Written by Jeannett Gibson of Life Rearranged.
This post is part of a series where we are working our way through Tsh’s ebook, One Bite at a Time. I get to write here and share how I felt about a task, if it was helpful, or even…if it was a complete bust for me and my very real and very crazy family.
As always, you are more than welcome to play along too! You don’t have to carry out the tasks in order, so you can jump in right now and be just fine. Come on, everything’s more fun when you do it together, right? Well, most everything…
Project 22: Declutter (and rotate) your kids’ toys
You know what I love about working through this book? The weeks when I can say “Hey! I do that already!” And then I can give myself a little pat on the back and feel really accomplished—without having actually done anything.
I really dislike toys. Actually, I don’t mind toys so long as they are actually played with. But if you have kids, you know that the number of toys that crunch under your bare feet versus the number of toys that are ever truly in use are nowhere near equal. I am forever donating toys to Goodwill and throwing away toys that have broken/missing pieces. (And we still have a shocking number of toys!).
We can’t much do the rotating thing because while our house isn’t small, there is NO storage space. So instead, I try to cull down every couple of months. And you want to know a secret? I don’t wait until my kids are napping to do it.
I know, it sounds insane, but it’s totally worth it. I’ve explained that there are kids whose mommies and daddies don’t have as much money to buy them toys, so we will give our toys to a special store where they can go and buy them inexpensively. Somehow, my son seems to embrace this concept and actually offers up toys for donation periodically. “Mommy, I don’t really play with this toy. We should give this to other kids.”
Maybe I got lucky, but I love that his little heart sees beyond hoarding and that he desires to share in his own four-year-old way. The jury is still out on if my girls will be as generous.
The toy thing is REALLY hard around here. You see, my kids are the first (and so far, only) grandchildren for both of our families. With ultra-excited grandparents just itching to love on their littles, it can be more than overwhelming. In fact, at one point, I threatened my mom, “If you buy them one. more. toy. please know that you are making a donation to the Goodwill. I will donate it brand new, in the box, and some other kid will get a real kick out of it.”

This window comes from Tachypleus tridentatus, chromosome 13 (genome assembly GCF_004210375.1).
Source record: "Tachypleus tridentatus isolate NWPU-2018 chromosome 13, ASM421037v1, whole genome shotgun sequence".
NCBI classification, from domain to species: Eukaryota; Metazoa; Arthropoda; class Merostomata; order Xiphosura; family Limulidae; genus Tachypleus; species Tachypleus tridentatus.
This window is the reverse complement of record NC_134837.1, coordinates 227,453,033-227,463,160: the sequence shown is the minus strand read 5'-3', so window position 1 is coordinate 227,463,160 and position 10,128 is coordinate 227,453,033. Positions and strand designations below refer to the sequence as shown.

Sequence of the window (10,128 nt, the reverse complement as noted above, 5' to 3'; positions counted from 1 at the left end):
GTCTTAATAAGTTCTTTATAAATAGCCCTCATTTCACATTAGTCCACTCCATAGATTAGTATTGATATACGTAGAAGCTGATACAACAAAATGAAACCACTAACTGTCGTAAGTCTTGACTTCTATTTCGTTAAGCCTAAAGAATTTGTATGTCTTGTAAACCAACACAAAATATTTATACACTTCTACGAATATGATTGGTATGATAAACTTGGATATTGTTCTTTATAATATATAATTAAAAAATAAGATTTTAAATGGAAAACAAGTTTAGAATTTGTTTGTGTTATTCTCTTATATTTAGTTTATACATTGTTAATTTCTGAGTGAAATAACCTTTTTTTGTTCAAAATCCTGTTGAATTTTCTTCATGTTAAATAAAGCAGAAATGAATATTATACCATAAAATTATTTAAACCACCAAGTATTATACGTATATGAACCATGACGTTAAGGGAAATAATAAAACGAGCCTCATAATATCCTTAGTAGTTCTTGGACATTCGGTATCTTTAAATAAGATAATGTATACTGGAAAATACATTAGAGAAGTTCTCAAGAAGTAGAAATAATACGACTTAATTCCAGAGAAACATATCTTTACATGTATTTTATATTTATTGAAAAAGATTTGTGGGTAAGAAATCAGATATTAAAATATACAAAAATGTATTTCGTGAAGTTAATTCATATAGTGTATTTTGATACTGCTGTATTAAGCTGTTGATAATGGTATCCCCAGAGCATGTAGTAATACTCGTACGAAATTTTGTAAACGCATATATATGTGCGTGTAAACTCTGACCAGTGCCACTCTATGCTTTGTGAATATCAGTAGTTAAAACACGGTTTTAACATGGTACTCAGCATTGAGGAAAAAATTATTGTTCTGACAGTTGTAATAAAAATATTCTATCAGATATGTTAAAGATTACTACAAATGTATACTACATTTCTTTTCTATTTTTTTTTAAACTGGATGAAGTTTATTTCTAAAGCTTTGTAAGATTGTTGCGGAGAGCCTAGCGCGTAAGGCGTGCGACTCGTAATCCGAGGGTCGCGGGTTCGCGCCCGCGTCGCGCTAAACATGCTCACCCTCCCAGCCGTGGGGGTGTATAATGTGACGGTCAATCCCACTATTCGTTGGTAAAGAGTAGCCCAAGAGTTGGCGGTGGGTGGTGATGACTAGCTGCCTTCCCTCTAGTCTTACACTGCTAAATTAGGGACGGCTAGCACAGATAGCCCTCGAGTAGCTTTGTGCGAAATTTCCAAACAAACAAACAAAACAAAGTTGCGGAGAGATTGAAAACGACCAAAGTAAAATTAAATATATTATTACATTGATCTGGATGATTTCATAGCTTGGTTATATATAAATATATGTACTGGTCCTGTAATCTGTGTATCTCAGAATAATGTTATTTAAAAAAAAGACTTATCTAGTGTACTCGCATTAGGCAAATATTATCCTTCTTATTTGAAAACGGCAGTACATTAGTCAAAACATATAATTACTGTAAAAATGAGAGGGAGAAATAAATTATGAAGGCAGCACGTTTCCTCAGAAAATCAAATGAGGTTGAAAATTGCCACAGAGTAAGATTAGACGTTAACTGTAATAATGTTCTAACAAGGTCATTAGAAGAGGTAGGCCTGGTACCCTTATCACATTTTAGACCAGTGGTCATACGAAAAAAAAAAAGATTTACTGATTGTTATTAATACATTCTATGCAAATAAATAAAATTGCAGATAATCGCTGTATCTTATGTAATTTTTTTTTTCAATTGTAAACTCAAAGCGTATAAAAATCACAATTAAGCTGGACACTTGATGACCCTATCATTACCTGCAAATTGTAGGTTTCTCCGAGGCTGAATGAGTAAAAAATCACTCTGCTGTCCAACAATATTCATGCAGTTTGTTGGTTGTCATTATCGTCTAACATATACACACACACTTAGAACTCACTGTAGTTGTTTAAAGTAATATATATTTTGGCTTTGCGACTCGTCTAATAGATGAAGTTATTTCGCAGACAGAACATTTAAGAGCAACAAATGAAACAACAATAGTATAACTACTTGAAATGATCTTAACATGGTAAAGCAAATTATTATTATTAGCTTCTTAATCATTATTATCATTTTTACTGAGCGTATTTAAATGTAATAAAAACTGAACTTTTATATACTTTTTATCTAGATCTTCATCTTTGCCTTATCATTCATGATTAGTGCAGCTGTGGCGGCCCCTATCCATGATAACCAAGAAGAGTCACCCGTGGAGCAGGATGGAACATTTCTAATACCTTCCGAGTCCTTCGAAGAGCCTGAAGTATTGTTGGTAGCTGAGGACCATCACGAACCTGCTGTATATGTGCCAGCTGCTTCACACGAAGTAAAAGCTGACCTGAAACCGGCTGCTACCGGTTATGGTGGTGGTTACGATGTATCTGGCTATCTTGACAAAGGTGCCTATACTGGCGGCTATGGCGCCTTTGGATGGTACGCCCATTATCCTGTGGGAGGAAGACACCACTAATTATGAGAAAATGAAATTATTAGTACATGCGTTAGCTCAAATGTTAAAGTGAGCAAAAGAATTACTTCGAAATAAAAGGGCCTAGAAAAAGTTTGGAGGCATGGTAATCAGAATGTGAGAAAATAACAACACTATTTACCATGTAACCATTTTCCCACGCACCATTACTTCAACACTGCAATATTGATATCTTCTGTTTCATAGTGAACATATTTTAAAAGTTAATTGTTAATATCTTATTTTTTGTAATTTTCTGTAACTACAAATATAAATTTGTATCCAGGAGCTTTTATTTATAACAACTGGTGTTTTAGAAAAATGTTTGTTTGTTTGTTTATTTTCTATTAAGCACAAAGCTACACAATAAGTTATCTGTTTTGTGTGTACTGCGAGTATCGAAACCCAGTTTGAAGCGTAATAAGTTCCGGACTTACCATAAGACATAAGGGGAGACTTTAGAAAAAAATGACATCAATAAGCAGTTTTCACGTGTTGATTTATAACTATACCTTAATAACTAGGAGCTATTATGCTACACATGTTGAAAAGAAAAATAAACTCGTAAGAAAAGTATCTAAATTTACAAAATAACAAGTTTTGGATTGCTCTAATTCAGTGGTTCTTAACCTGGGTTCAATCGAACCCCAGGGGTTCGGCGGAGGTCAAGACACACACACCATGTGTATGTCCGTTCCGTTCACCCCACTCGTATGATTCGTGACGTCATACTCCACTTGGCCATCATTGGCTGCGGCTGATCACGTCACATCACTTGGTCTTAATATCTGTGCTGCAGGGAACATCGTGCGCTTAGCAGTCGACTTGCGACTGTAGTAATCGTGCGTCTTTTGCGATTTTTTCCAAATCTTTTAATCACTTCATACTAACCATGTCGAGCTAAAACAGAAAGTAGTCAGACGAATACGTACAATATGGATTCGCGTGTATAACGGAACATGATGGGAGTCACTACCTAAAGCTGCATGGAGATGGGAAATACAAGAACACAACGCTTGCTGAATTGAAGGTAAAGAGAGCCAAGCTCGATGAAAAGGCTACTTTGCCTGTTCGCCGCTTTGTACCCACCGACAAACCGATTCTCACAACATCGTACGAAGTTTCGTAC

But the thing is, I hate being that way. I don’t want to take the joy away from their grandparent-hood. I don’t want to make it un-fun for them. But I also don’t want to pick up 8,000 plastic toys off my floor—particularly 8,000 plastic toys my kids only put on the floor in the first place because they were looking for the six toys they actually play with.
More importantly, the over-abundance was directly opposite of the values and lifestyle we wanted to instill in our children. So there was this really awkward tension there: allow grandparents to be grandparents, but not let my kids own more toys than a toy store.
My solution: coordination.
Before every major gift-giving occasion, I try to think of one larger thing the kids would actually play with. One year, I had everyone chip in for a trampoline. Last Christmas, I assigned certain elements for a play kitchen to each family member. My carpenter dad built the kitchen, my painter brother-in-law painted it, my crafty mother-in-law sewed ruffled aprons, my mom bought some of the food, and auntie bought the plates. This way, everyone was able to buy the kids a fun gift, and I wasn’t stuck with a bunch of random toys that would lose their novelty in three days’ time.
Other options for future gift-giving
Ask grandparents to pay for…
- classes (karate, swim, art),
- subscriptions to fun kid’s magazines (National Geographic for Kids, Highlights),
- or books.
Books are always welcome and are the one thing I don’t think you can really have too much of. Just make sure you explain to your kids who bought the lessons and maybe have them write a thank you note mid-year. Grandparents like that kind of thing, especially my mom who doesn’t like that it’s not a tangible thing to be held in hand.
One last thing: no matter what I do, my kids still get more gear than I like at birthdays and holidays. Often, I’ll pull aside a few items and put them up in the closet. At Christmas, I set aside a couple of dolls and a board game, and on a particularly boredom-inducing rainy day in March, I pulled them out and gave myself bonafide Mommy Rockstar status.
It’s a win-win: my kids think I’m amazing, I didn’t have to spend a dime, and the gift giver gets individual recognition for their present, when it would have otherwise been lost in the shuffle.
Now it’s your turn: How do you handle toy clutter? Have you worked through project 22 from One Bite?